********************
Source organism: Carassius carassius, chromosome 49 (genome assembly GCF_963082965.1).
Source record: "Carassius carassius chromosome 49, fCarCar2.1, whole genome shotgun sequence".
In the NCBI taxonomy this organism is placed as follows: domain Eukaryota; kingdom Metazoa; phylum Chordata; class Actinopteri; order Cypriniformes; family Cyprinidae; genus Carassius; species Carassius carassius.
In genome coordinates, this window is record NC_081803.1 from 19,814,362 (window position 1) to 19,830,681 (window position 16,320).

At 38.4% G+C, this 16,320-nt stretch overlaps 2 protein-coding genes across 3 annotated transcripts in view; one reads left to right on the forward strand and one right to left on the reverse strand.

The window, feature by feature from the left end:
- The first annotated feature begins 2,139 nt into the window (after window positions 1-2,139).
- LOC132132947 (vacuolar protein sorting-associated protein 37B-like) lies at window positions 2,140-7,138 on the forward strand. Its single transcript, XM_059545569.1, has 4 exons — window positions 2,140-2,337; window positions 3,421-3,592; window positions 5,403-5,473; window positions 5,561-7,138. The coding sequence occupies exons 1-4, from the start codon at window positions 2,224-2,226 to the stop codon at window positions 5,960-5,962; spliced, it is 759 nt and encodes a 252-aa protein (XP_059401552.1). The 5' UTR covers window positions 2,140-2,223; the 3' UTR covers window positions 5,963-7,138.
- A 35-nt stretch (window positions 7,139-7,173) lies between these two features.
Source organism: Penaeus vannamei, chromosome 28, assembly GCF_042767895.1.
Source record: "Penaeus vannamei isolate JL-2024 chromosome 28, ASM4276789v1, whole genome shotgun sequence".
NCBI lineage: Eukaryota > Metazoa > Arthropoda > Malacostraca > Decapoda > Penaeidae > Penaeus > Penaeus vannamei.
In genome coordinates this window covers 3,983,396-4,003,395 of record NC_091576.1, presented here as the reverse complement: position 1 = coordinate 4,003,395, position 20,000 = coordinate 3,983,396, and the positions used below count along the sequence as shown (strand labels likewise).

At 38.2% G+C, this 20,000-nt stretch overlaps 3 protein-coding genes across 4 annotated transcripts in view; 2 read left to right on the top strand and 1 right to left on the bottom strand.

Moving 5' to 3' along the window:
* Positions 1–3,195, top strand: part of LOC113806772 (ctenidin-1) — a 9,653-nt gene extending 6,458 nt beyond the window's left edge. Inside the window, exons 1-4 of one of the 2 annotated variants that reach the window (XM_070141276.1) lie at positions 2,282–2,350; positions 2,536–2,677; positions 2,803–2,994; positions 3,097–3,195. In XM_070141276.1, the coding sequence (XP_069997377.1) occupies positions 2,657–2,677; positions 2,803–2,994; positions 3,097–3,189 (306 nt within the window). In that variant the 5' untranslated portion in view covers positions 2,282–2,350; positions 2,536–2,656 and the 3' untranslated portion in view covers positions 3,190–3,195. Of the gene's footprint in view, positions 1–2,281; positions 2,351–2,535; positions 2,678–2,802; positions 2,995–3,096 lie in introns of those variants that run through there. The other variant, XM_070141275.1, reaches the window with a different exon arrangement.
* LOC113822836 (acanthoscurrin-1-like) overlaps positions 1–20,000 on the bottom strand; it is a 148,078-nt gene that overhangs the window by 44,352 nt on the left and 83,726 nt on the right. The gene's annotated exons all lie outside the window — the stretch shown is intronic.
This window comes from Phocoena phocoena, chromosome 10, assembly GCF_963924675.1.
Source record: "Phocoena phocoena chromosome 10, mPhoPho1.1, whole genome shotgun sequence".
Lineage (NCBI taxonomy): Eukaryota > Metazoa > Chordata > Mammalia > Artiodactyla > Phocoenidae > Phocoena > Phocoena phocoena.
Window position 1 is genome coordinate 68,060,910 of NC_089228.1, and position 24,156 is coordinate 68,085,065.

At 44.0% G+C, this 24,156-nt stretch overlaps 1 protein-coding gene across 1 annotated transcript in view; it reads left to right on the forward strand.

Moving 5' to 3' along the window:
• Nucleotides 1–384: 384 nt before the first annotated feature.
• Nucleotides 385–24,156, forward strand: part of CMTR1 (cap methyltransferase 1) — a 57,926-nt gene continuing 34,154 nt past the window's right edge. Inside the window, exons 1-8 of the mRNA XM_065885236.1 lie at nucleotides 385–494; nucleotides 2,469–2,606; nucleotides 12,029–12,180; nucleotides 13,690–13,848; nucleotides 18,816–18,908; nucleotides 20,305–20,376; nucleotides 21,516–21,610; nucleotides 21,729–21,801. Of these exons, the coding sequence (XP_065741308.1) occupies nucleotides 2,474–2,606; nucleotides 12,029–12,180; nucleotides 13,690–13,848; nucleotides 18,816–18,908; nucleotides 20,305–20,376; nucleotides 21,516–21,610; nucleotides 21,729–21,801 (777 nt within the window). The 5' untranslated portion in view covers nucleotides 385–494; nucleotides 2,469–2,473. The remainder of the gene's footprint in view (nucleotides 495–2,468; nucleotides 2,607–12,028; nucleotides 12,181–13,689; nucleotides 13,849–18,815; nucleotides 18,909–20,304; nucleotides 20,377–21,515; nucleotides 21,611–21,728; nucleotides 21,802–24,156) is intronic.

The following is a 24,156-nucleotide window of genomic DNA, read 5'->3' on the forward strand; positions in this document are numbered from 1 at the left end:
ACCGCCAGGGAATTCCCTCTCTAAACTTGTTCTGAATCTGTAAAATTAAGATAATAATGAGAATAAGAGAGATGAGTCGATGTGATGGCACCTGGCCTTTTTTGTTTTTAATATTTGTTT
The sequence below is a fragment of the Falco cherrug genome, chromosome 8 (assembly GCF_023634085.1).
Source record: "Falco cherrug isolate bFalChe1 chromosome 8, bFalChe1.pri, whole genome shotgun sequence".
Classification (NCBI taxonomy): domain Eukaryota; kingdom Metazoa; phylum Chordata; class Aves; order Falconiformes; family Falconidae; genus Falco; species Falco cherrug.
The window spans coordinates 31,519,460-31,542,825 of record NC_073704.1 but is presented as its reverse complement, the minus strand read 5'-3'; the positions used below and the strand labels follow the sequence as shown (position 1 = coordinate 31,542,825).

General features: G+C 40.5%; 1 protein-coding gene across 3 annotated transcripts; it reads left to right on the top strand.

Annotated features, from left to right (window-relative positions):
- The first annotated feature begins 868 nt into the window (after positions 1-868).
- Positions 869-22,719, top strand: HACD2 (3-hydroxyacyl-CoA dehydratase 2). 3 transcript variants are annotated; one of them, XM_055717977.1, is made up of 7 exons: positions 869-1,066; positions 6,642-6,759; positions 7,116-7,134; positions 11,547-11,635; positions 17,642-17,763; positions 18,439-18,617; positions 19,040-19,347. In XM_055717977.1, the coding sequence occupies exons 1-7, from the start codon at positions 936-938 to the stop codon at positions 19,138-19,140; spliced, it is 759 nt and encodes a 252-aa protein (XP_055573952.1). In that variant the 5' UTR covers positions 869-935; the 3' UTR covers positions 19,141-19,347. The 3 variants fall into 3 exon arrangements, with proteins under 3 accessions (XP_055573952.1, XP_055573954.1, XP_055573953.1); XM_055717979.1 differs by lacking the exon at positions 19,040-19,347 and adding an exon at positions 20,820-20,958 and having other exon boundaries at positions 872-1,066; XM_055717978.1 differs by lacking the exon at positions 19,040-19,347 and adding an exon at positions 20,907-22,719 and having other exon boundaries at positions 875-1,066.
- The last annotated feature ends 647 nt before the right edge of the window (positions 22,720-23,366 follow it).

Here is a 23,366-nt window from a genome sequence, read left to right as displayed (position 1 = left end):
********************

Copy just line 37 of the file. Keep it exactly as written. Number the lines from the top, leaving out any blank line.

Here is a 23,366-nt window from a genome sequence, read left to right as displayed (position 1 = left end):